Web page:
- Bug in network code, resulting in ban on uni network.
- Pranks in the shared office room.
- We released 1.0 in an event at the CS dept in March, 1994; this included some talks and a ritual compilation of the release version during the event.
Today it is 23 years ago since Ian Murdock published his intention to develop a new Linux distribution, Debian. It also about 20 years since I became a Debian developer and made my first package upload.
In the time since:
I've retired a couple of times, to pursue other interests, and then un-retired.
I've maintained a bunch of different packages, most importantly the PGP2 software in the 90s. (I now only maintain software for which I'm also upstream, in order to make jokes about my upstream being an unco-operative jerk, and my packager being unhelpful in the extreme.)
Got kicked out from the Debian mailing lists for insulting another developer. Not my proudest moment. I was allowed back later, and I've tried to be polite ever since. (See also rules 6.)
I've been to a few Debconfs (3, 5, 6, 9, 10, 15). I'm looking forward to going to many more in the future. It's clear that seeing many project members at least every now and then has a very big impact on project cohesion.
I had a gig where I was paid to improve the technical quality of Debian. After a few months of bug fixing (which isn't my favourite pastime), I wrote piuparts in order to find new bugs. (I gave that project away many years ago, but it seems to still be going strong.)
I've almost ran for DPL twice, but I'm glad I didn't actually. I've carefully avoided any positions of power or responsibility in the project. (I live in fear that someone decides to nominate me for something where I'd actually have make important decisions.)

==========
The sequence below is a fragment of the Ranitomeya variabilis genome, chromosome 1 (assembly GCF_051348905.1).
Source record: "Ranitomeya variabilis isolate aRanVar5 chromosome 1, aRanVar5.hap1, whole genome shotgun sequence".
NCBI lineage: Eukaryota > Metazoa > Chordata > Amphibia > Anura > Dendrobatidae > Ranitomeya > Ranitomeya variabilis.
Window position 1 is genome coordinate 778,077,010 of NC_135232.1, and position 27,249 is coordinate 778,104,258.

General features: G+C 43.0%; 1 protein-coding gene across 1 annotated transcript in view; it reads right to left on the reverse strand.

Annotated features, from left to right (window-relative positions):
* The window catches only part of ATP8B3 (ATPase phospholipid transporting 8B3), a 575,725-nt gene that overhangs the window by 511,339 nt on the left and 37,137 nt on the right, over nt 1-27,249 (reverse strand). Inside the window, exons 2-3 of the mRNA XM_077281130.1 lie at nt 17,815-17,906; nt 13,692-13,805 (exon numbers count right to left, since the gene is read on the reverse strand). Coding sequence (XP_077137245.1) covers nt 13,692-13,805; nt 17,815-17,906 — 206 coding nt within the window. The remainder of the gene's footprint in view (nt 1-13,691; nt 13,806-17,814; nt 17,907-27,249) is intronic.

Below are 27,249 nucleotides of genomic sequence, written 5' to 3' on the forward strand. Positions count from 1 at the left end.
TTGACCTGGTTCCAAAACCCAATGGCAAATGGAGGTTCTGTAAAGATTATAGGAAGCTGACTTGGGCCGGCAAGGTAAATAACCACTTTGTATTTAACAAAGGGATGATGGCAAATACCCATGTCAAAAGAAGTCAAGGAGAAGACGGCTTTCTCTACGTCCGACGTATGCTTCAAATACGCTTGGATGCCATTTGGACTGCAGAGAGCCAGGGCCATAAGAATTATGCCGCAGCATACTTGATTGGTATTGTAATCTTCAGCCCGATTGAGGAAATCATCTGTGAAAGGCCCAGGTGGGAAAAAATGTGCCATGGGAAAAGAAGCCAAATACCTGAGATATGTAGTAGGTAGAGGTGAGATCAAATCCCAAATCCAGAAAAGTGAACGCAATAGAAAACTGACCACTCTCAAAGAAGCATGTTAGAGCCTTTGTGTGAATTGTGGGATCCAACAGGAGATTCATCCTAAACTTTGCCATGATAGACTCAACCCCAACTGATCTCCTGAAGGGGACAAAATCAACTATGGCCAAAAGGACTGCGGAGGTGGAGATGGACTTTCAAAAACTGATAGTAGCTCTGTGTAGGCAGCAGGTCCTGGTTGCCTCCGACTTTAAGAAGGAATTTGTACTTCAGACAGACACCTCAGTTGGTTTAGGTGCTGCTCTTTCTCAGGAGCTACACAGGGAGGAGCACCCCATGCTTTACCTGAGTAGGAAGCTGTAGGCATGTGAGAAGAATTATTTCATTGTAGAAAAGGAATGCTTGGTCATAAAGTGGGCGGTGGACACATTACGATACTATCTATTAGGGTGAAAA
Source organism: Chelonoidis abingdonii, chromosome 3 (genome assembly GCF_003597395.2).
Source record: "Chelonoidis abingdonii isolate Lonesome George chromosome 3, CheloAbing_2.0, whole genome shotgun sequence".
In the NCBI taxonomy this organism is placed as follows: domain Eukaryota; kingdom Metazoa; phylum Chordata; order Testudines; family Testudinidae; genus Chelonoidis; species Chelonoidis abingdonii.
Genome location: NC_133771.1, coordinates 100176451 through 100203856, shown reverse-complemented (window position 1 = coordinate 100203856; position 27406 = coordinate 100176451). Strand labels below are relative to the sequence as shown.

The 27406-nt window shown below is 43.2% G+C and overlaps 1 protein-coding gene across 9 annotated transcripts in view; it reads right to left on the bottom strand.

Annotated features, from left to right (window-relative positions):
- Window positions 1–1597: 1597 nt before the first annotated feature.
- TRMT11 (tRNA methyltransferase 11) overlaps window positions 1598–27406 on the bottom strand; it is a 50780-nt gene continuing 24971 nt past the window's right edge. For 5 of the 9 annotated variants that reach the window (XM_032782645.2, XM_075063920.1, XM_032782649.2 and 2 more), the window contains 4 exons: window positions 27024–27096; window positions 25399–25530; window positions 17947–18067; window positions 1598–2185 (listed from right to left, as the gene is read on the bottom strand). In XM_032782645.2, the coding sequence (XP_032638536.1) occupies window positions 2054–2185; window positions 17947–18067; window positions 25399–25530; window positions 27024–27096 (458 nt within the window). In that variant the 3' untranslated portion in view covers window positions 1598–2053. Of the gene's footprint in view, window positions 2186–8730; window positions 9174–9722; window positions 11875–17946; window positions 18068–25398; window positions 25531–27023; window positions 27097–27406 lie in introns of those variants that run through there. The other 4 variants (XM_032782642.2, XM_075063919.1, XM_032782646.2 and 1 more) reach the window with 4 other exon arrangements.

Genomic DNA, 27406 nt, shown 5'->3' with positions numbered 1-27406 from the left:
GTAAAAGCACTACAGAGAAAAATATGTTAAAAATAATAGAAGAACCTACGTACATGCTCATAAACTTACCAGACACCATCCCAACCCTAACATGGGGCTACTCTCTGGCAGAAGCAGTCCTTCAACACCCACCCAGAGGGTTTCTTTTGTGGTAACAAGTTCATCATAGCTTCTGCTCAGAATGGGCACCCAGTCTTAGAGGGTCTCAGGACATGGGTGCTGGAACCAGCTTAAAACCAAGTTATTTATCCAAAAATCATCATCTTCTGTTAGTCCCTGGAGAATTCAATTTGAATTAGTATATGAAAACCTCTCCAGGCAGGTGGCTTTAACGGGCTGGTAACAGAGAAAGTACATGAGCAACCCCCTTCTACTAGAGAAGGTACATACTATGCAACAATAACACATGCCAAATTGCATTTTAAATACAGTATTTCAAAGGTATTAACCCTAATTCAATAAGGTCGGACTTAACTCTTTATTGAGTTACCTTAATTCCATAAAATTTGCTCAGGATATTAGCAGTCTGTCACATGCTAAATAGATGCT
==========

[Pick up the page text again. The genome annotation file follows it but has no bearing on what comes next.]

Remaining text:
Not being responsible means I can just ignore the project for a while when something annoying happens. (Or retire again.) With such a large project, eventually something really annoying does happen.
Came up with the DEP process with Zack and Dato. I also ran the second half of the DEP5 process to get the debian/copyright machine readable format accepted. (I'm no longer involved, though, and I don't think DEP is much now.)
I've taught several workshops about Debian packaging, including online for Debian-Women. It's always fun when others "get" how easy packaging really is, despite all the efforts of the larger variety in tooling and random web pages go to to obscure the fundamental simplicity.
Over the years Í've enjoyed many of the things developed within Debian (without claiming any credit for myself):
the policy manual, perhaps the most important technical achievement of the project
the social contract and Debian free software guidelines, unarguably the most important non-technical achievements of the project
the whole package management system, but especially apt
debhelper's dh, which made the work of packaging simple cases so easy it's nearly a no-brainer
d-i made me not hate installing Debian (although I think time is getting ripe to replace d-i with something new; catch me in a talkative mood at party to hear more)
Debian-Women made an almost immediate improvement to the culture of the larger project (even if there's still much too few women developers)
the diversity statement made me a lot happier about being a project member.
I'd like to thank everyone who's worked on these and made them happen. These are important milestones in Debian.
I've opened my mount in a lot of places over the years, which means a lot of people know of me, but nobody can actually point at anything useful I've actually done. Which is why when I've given talks at, say, FOSDEM, I get introduced as "the guy who shared an office with Linus Torvalds a long time ago".